Introduction: My Darned Socks

Picture of My Darned Socks

Lately I have been wearing "church socks", that is, they are holy….full of holes, and not just the one big one on to that fits around my ankle.

So, I decided to DARN a few of them, and thought I should share with some of you who have never done this. Simply darning your socks will fill in the worn and torn places and let you keep wearing them. I know, socks don't cost much, but these days every penny counts.

It's easy really, and you'll have a sense of accomplishment when you are done.

Step 1:

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First, for beginners, choose your sock with the smallest hole. Get a plain lightbulb even if you need to borrow it out of a fixture, like a desk lamp. Then, push the bulb into the sock, to give support and slightly stretch the damaged area of the fabric. I'm using plain cotton "kite string" here and a rather large needle. We used to buy "darning cotton" at the Dime Store, but those days are gone. For men's work socks, kite string works well. Some embroidery cotton will work. Plain sewing thread on the spools does not work well. In a pinch, use a couple of threads separated out of the kitchen string you use to tie up a roast…but new and clean is best.

Step 2:

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First, sew the longest way over the hole. Just closely spaced parallel lines are the best, until the whole hole is fairly well covered with string or cotton.

Step 3:

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Then, turn the work and WEAVE your cotton string up and down, over and under across the hole. Turn at the end and come back, alternating each crossing. So, if you went under a certain string the first time, then go over it this time. What you are doing essentially, is creating a woven fabric in the hole. Continue until the missing space, the old hole, has been filled with lines of cotton or string going back and forth, and up and down.

Step 4:

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When you have lots of lines, at about 90-degrees to one another, then you may choose to fill in a little more with a series of diagonals. For these start at a corner and continue to weave over and under the newly stitched lines of the work. Turn at the ends and come back, next to and parallel to your previous line. Usually , these three layers of new cotton are sufficient and will extend the life of the sock several times.

Step 5:

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Here are two views of the sock I was working on here. No, it's not beautiful, but it's better than a hole. It looks bulky but will settle in with just a little wearing. Now, take the money that new socks would have cost you and put it in your cookie jar for a rainy day.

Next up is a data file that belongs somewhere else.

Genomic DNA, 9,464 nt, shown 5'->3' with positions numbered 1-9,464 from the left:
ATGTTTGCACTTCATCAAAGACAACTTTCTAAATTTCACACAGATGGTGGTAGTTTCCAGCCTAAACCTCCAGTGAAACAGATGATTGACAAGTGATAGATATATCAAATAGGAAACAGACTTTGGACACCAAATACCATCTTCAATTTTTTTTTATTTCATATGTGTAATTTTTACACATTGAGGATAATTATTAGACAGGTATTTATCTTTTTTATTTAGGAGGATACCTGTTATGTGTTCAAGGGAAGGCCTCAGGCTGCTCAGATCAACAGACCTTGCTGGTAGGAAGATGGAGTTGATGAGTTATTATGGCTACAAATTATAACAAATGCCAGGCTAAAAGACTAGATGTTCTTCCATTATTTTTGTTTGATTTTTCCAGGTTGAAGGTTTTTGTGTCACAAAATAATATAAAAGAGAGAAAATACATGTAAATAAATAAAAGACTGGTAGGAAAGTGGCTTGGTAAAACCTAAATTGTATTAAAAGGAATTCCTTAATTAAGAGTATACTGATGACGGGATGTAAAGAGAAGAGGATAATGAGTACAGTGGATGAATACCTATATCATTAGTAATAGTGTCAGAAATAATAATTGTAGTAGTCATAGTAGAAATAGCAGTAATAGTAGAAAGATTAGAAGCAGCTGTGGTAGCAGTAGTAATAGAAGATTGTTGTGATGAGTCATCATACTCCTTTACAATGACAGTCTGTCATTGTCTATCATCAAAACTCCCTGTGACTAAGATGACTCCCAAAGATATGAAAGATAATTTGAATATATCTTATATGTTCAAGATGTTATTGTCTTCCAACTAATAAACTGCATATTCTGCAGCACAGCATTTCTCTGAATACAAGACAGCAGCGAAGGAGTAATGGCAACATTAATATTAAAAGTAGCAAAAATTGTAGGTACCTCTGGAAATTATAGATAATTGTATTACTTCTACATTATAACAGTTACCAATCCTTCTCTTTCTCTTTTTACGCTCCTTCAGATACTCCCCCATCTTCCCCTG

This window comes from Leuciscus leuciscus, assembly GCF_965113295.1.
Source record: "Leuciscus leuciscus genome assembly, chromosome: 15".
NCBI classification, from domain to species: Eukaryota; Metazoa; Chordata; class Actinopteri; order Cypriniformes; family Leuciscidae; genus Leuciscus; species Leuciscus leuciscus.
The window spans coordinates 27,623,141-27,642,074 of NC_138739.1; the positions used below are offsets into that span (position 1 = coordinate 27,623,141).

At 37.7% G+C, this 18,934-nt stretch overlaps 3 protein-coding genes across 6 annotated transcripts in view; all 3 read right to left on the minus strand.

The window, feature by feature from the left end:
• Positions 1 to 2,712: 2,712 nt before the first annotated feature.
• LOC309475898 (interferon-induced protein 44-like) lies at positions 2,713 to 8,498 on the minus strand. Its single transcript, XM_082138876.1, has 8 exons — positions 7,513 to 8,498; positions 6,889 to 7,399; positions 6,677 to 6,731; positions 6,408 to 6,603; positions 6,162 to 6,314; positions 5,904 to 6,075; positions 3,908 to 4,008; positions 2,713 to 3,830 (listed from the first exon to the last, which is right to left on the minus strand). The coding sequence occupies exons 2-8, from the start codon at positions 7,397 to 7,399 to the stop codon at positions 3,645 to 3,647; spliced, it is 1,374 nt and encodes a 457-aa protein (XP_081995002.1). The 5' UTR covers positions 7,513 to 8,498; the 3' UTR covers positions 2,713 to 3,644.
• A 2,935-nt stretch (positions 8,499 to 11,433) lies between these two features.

Step 6:

Comments

Cats Dragon (author)2016-10-18

Looks like my holey socks will now get darned and I will not have to worry about saving money for new ones. Thank you for your great post!

xxlauraxx (author)2016-10-17

I love seeing this almost as much as I hate seeing how fast socks wear out. Thanks for sharing!

Mihsin (author)2016-10-15

Everytime I darned my socks I'd remember President Reagen saying: "Pass the buck".

grannyjones (author)2016-10-11

Embroidery floss works as well as the original darning cotton, and it comes in many colors. You can use all six strands or any portion to match the sock. My dad darned his socks, and so did my father in law.

bethmwl (author)2016-10-11

That was a darn nice job...

ESaungikar (author)2016-10-10

A suggestion, before you start sewing across the hole, sew around it with running stitches, making a ring slightly larger than the hole. Pull gently to restore the shape of the sock in the area of the hole, which will also reduce the area you have to fill in with the darning stitches.

islandpiper (author)ESaungikar2016-10-10

Correct, i should have done it that way but really wanted to get this sock done and set people on the course to doing a bit of repair. My mother, rest her soul, did just as you suggested, and she could fill a hole with nary a stitch out of place. Thanks for adding to the knowledge base here. Piper

GeekCrafterGirlz432 (author)2016-10-10

Nice job on the darning:)

DIY Hacks and How Tos (author)2016-10-09

Fixing socks is definitely a infinitely useful life skill.

Good morning Jason! Yes, almost any "repair skill" is worthwhile. Too often in the modern world we simply discard. Everything from socks to televisions are dumped when they don't work, with little regard for repair, revision or re-use. That is part of why INSTRUCTABLES is so important.

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